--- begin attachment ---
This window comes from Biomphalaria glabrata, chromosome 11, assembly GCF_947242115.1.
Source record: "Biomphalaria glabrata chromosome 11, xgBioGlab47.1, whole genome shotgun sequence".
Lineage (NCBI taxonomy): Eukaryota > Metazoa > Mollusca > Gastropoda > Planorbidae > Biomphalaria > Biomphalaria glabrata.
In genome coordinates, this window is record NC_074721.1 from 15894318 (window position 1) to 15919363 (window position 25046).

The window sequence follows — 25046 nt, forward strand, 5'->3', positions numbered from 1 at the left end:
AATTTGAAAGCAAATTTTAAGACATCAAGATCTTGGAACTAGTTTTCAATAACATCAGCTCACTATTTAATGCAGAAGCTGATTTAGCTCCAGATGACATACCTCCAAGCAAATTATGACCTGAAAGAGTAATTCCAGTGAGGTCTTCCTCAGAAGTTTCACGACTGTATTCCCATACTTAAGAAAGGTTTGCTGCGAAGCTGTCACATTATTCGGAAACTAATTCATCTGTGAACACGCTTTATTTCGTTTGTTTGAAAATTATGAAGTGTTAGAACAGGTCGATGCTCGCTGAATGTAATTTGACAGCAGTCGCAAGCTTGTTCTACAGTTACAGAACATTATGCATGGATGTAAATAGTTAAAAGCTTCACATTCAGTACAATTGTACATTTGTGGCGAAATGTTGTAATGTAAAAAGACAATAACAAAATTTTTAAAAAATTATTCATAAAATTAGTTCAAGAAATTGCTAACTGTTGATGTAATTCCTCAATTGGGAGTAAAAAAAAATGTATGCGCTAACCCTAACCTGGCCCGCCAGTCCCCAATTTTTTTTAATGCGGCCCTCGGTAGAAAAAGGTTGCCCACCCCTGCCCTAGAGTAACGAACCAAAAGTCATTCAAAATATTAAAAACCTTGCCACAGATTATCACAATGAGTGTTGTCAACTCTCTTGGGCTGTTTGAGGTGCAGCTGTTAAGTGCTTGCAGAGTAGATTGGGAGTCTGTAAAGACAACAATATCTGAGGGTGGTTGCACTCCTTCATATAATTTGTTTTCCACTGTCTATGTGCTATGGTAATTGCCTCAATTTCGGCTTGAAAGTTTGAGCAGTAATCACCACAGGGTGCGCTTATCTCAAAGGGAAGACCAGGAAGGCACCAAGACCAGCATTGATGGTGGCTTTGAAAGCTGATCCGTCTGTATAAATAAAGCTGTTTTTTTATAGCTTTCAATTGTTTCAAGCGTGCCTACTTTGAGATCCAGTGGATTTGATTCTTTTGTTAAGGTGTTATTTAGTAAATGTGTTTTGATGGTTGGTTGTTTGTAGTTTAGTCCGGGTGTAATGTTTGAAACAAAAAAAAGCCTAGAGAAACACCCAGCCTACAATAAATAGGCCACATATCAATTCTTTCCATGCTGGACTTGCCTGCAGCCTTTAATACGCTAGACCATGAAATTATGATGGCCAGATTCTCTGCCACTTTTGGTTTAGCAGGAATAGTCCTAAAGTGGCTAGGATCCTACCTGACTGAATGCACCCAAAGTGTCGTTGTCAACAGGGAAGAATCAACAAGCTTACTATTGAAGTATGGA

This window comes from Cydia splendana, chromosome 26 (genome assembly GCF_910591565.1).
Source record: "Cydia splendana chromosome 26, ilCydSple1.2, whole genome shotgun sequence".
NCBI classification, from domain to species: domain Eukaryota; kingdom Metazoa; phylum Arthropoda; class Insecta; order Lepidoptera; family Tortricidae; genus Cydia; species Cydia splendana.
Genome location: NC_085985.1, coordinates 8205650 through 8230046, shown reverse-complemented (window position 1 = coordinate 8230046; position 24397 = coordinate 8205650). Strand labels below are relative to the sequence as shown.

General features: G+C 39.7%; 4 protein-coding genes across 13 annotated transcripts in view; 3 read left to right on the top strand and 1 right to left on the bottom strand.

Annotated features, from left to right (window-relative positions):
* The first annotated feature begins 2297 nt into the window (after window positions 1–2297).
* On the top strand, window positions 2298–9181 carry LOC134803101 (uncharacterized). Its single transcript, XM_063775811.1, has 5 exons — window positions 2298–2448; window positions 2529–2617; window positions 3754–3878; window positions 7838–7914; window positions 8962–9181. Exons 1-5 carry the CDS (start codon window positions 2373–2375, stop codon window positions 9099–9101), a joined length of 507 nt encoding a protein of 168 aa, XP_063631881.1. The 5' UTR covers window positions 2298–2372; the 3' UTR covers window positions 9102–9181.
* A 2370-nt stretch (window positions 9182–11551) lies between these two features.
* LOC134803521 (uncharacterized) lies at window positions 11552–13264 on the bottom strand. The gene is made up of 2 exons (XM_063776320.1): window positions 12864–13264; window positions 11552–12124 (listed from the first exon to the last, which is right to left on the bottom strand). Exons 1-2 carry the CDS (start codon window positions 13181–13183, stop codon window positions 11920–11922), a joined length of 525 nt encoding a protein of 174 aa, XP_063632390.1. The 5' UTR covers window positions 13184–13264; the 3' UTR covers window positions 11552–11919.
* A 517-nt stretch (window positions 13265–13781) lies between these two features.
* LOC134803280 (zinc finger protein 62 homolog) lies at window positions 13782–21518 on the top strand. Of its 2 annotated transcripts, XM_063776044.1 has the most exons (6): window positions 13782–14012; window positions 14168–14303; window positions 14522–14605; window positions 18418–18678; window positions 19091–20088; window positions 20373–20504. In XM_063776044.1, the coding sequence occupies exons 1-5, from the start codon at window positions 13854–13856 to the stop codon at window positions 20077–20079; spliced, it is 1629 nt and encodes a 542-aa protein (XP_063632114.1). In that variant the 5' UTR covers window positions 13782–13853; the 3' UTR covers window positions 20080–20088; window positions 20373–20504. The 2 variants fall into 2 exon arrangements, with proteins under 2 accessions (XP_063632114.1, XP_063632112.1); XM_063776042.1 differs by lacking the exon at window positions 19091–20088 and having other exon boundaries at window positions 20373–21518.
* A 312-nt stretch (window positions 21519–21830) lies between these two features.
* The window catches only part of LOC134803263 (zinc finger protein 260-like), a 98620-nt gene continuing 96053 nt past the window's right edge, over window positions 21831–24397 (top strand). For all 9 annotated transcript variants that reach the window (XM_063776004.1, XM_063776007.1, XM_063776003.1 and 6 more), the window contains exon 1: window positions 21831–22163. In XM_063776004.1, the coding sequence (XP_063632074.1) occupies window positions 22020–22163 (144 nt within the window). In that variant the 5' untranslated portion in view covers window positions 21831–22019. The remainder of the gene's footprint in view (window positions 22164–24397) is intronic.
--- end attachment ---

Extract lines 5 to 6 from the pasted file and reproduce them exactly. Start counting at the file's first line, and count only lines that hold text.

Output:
The window sequence follows — 25046 nt, forward strand, 5'->3', positions numbered from 1 at the left end:
AATTTGAAAGCAAATTTTAAGACATCAAGATCTTGGAACTAGTTTTCAATAACATCAGCTCACTATTTAATGCAGAAGCTGATTTAGCTCCAGATGACATACCTCCAAGCAAATTATGACCTGAAAGAGTAATTCCAGTGAGGTCTTCCTCAGAAGTTTCACGACTGTATTCCCATACTTAAGAAAGGTTTGCTGCGAAGCTGTCACATTATTCGGAAACTAATTCATCTGTGAACACGCTTTATTTCGTTTGTTTGAAAATTATGAAGTGTTAGAACAGGTCGATGCTCGCTGAATGTAATTTGACAGCAGTCGCAAGCTTGTTCTACAGTTACAGAACATTATGCATGGATGTAAATAGTTAAAAGCTTCACATTCAGTACAATTGTACATTTGTGGCGAAATGTTGTAATGTAAAAAGACAATAACAAAATTTTTAAAAAATTATTCATAAAATTAGTTCAAGAAATTGCTAACTGTTGATGTAATTCCTCAATTGGGAGTAAAAAAAAATGTATGCGCTAACCCTAACCTGGCCCGCCAGTCCCCAATTTTTTTTAATGCGGCCCTCGGTAGAAAAAGGTTGCCCACCCCTGCCCTAGAGTAACGAACCAAAAGTCATTCAAAATATTAAAAACCTTGCCACAGATTATCACAATGAGTGTTGTCAACTCTCTTGGGCTGTTTGAGGTGCAGCTGTTAAGTGCTTGCAGAGTAGATTGGGAGTCTGTAAAGACAACAATATCTGAGGGTGGTTGCACTCCTTCATATAATTTGTTTTCCACTGTCTATGTGCTATGGTAATTGCCTCAATTTCGGCTTGAAAGTTTGAGCAGTAATCACCACAGGGTGCGCTTATCTCAAAGGGAAGACCAGGAAGGCACCAAGACCAGCATTGATGGTGGCTTTGAAAGCTGATCCGTCTGTATAAATAAAGCTGTTTTTTTATAGCTTTCAATTGTTTCAAGCGTGCCTACTTTGAGATCCAGTGGATTTGATTCTTTTGTTAAGGTGTTATTTAGTAAATGTGTTTTGATGGTTGGTTGTTTGTAGTTTAGTCCGGGTGTAATGTTTGAAACAAAAAAAAGCCTAGAGAAACACCCAGCCTACAATAAATAGGCCACATATCAATTCTTTCCATGCTGGACTTGCCTGCAGCCTTTAATACGCTAGACCATGAAATTATGATGGCCAGATTCTCTGCCACTTTTGGTTTAGCAGGAATAGTCCTAAAGTGGCTAGGATCCTACCTGACTGAATGCACCCAAAGTGTCGTTGTCAACAGGGAAGAATCAACAAGCTTACTATTGAAGTATGGA